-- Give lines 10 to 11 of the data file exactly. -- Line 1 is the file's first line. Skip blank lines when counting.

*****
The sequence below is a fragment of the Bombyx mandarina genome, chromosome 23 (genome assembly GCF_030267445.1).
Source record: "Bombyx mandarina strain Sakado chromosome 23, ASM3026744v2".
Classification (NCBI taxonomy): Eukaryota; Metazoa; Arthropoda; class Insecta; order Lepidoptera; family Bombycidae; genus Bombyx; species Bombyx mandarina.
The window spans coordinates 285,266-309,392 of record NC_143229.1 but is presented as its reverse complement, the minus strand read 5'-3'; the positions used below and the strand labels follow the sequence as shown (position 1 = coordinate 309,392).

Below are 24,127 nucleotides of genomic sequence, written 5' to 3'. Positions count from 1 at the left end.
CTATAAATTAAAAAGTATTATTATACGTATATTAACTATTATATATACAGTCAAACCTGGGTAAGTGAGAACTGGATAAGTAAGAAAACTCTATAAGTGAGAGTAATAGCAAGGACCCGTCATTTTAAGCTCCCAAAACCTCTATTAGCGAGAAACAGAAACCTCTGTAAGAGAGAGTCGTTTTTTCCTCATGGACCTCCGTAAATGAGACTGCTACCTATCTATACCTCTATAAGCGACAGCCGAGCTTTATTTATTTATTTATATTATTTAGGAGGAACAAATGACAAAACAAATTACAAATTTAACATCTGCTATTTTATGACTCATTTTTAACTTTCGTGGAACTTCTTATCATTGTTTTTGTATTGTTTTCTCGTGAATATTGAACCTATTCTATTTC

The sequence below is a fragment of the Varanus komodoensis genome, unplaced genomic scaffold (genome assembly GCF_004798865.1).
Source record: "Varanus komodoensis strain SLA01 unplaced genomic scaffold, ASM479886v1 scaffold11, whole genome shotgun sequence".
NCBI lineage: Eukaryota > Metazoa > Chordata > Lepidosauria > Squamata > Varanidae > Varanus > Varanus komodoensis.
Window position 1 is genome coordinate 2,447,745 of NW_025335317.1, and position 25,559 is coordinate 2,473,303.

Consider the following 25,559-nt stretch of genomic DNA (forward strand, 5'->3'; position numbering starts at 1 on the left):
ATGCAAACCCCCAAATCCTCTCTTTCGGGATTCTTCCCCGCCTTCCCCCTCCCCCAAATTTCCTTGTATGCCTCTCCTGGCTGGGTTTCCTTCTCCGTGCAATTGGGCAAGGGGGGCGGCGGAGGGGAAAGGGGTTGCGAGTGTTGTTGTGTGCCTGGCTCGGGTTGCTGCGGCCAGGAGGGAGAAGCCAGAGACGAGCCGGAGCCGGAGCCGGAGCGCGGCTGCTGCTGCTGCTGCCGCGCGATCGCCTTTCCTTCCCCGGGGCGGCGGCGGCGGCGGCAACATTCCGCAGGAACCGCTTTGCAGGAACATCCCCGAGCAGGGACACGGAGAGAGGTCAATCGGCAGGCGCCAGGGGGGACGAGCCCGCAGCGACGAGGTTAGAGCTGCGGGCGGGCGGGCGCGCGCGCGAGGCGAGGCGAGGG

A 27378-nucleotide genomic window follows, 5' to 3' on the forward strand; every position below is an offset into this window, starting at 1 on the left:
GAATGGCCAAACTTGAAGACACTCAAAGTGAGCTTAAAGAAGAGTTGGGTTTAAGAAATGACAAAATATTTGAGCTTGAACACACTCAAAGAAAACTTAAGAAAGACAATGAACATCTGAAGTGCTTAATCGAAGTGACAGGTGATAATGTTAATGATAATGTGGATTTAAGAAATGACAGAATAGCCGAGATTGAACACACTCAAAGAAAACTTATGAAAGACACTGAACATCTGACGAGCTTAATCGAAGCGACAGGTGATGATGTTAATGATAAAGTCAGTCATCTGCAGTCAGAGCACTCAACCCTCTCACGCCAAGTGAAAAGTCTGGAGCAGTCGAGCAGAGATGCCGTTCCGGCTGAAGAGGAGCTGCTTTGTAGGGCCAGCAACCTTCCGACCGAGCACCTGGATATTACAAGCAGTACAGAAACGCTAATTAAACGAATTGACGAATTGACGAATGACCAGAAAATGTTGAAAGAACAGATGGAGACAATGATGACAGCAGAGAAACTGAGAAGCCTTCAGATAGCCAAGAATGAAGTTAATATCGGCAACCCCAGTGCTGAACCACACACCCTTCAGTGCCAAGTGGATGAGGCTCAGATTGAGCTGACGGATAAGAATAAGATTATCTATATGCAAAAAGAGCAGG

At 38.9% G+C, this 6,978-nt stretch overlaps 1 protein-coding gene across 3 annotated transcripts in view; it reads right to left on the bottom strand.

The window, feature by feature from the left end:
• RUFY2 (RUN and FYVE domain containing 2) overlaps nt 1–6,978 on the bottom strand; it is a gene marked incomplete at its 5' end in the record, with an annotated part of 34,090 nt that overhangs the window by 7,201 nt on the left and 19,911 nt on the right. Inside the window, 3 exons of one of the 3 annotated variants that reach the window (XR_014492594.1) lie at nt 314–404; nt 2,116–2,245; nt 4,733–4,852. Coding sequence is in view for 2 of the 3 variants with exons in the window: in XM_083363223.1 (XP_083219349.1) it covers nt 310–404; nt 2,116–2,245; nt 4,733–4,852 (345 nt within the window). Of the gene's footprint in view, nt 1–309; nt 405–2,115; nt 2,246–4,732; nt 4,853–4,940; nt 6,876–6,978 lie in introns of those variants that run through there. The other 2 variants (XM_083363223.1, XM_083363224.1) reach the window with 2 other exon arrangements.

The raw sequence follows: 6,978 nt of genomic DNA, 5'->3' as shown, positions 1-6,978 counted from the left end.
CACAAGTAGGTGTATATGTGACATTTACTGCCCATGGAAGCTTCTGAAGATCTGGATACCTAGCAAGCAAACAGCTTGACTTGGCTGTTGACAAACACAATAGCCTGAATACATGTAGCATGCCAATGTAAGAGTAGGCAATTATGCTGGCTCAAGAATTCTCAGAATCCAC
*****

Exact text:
Window position 1 is genome coordinate 2,447,745 of NW_025335317.1, and position 25,559 is coordinate 2,473,303.

Consider the following 25,559-nt stretch of genomic DNA (forward strand, 5'->3'; position numbering starts at 1 on the left):